As you may have noticed if you have been checking Even More Cinema every now and then, I am not the best at posting content super often, especially if I’m studying because, as much as I like writing about movies, one needs to have priorities and writing a post is probably not going to change my life, whereas working on a college paper is, at least, going to make me pass. Why am I even telling you this? Why do you care? Because I believe that talking about Money Monster is worth my time and energy. Because it is not just another Hollywood movie that, no surprise, has been trashed by the critics (especially American critics) and that has performed so bad at the box office people are just making fun of it. I’m not going to say that the movie is fantastic, because it’s not, but it is way better than the public opinion has made you believe…because after all, how many of you have you seen it and how many of you have just been discouraged by the reviews and the general buzz?
As some of you may know, my passion for cinema began with Meryl Streep. Not only is she my favorite actress in the whole world (like many other people out there), she is also one of the people who have inspired me the most in my entire life (and as a bonus, I’ve met her twice). Today, May 27 (actually, as I write this it’s not May 27 anymore in most parts of Europe, but it is in Los Angeles), is Meryl Streep Day! How many actors do you know have their own official day? But, of course, Meryl is not like most actors… she’s Meryl Streep!
To celebrate Meryl Streep Day, I’m going to choose 100 facts about Meryl Streep everyone should know (I have to admit, listing only 100 was extremely difficult and I’ve left so many things out)!
Following my recently discovered passionate love for Tilda Swinton (after seeing A Bigger Splash), last week I decided to watch one of the films that was on top of my bucket list, We Need to Talk Kevin (Lynne Ramsay, 2011).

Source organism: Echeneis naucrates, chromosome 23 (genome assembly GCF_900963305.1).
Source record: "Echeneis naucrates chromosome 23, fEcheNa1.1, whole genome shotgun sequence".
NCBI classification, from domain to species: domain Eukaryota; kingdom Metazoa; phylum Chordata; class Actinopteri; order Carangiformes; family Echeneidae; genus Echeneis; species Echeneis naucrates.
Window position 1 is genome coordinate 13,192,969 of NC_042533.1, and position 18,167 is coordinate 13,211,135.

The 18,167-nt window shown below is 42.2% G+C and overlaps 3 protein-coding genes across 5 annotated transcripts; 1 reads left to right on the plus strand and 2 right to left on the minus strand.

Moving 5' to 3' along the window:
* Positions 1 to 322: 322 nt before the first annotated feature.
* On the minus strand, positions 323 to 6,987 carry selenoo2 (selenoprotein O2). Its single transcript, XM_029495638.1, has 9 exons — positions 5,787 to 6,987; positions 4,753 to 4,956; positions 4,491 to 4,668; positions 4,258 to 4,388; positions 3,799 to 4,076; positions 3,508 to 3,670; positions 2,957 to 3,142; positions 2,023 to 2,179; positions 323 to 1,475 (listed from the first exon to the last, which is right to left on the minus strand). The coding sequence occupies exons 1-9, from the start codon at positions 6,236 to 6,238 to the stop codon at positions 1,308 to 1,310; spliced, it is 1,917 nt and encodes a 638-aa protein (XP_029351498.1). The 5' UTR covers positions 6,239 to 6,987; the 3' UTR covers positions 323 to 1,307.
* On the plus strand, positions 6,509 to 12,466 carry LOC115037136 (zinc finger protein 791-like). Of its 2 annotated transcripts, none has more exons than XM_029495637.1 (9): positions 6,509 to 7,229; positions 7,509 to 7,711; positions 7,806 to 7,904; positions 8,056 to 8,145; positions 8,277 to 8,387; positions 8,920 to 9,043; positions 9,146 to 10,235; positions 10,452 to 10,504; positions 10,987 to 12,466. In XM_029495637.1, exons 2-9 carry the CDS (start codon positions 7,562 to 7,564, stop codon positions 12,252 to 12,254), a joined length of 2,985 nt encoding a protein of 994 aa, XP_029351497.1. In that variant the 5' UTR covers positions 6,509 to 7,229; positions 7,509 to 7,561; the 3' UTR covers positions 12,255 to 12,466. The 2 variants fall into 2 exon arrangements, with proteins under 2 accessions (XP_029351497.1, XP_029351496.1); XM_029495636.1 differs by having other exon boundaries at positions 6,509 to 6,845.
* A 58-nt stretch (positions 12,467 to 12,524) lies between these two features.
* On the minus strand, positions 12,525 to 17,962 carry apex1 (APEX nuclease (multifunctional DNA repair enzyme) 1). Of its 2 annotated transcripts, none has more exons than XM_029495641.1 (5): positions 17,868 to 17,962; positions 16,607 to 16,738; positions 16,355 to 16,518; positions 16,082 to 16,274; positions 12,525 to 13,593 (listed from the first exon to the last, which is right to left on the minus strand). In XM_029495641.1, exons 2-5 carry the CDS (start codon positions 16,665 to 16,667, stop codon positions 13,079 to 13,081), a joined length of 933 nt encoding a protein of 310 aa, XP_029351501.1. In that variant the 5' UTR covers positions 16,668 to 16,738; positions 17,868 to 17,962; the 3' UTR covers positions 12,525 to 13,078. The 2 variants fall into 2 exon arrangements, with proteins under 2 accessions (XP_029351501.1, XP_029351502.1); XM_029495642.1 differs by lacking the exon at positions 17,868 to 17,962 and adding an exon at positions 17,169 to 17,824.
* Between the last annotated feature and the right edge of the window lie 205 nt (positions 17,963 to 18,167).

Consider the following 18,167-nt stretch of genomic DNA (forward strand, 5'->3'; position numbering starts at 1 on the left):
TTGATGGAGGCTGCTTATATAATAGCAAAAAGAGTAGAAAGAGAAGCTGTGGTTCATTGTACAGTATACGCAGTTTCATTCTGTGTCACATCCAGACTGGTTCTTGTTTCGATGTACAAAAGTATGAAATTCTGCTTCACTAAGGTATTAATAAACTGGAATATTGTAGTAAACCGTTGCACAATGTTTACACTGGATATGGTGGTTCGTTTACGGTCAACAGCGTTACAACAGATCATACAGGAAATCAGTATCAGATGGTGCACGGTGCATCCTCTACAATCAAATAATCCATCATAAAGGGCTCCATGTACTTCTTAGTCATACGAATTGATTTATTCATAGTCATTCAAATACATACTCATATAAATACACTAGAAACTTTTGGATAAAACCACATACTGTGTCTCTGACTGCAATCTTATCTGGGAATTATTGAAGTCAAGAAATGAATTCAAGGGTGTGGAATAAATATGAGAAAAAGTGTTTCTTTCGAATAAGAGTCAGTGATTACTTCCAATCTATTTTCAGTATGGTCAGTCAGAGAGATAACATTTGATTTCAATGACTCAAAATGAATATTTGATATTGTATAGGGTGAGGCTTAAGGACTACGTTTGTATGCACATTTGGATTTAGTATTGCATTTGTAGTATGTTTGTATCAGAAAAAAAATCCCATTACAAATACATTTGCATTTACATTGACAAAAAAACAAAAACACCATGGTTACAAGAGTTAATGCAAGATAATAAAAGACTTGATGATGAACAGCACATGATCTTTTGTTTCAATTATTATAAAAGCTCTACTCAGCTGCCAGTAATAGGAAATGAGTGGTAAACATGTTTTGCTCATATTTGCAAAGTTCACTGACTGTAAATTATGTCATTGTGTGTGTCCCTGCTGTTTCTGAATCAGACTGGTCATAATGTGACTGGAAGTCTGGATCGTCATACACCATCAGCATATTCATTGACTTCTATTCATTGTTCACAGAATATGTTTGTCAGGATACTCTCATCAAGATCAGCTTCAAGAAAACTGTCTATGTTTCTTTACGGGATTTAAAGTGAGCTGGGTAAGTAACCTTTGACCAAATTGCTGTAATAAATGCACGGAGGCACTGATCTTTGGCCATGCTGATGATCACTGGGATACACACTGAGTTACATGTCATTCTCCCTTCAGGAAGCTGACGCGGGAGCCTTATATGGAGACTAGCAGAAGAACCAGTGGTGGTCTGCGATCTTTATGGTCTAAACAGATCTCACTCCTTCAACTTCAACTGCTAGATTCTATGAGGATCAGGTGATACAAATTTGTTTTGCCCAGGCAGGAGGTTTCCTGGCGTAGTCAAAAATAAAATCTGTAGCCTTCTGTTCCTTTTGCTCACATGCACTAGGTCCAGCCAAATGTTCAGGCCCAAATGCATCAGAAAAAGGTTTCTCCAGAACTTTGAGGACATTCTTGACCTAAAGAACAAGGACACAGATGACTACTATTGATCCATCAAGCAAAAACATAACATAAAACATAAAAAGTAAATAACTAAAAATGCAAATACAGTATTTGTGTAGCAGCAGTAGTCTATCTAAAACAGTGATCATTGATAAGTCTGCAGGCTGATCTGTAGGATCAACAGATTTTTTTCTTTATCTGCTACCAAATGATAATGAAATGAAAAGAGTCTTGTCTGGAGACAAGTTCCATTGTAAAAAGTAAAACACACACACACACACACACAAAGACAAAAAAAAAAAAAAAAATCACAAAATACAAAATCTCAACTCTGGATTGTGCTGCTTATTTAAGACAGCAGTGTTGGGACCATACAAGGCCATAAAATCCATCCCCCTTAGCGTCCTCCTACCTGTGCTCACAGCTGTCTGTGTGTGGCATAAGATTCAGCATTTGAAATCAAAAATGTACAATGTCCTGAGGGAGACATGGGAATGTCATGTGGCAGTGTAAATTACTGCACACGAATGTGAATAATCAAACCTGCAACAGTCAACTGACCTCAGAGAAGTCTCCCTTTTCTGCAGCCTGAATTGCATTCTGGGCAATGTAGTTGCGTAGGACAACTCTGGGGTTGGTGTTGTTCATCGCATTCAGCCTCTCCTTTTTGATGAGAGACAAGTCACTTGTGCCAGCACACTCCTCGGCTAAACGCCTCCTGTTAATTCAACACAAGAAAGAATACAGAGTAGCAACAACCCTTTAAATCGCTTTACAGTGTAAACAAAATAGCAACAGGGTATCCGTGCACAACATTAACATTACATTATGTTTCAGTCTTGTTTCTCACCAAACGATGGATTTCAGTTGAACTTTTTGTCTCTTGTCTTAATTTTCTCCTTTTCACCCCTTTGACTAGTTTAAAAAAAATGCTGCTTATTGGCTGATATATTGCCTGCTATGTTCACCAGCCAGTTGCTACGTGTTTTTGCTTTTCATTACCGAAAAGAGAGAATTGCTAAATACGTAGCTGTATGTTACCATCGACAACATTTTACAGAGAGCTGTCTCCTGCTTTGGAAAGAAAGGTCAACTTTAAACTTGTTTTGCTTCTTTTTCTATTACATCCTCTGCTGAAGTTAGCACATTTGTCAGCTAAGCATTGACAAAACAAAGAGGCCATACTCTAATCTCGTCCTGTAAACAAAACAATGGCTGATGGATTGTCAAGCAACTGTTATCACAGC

I was familiar with it due to my obsession for awards show and the fact that despite being up for all the other awards, Tilda Swinton “lost” her Academy Awards nomination to Rooney Mara (for her performance in The Girl with the Dragon Tattoo). But, to be honest, I wasn’t too familiar with the film’s plot, except for the brief logline on Netflix (if you are interested in the film, you can find it on Netflix US, and probably in other countries). I have to admit, I am glad I didn’t know much about the film, and, to make sure I do not spoil it for you, at least not too much, I will copy the brief synopsis from Netflix: When her 15-year-old son’s cruel streak erupts into violence, his mother wonders how much blame she deserves for his actions.
I have always complained about the fact I sometimes obsess over a film so much that the actual feature is never able to compare to my ideal conception of it. It just makes me miserable and I think about it over and over again. Well, for once, this didn’t actually happen with A Bigger Splash, the new film directed by Italian director Luca Guadagnino, starring Tilda Swinton, Matthias Schoenaerts, Ralph Fiennes and Dakota Johnson.
Este mes de mayo, la Filmoteca de Catalunya presenta un ciclo dedicado al cineasta Frederick Wiseman, con la muestra de su primera obra, la controvertida Titicut Follies, entre otras. Wiseman estará presente el martes 3 de mayo a las 20:30h para introducir Law and Order, obra de 1969 que muestra el día a día de la policía de Kansas City. La muestra tendrá lugar del 3 al 21 de mayo, toda la información está disponible AQUÍ. Además, Wiseman recibirá el próximo tres de mayo el título de Doctor Honoris Causa por la Universitat Pompeu Fabra.
Por este motivo, mi artículo de hoy se centra en National Gallery (2014), una ventana a una de las más grandes instituciones en el mundo del arte.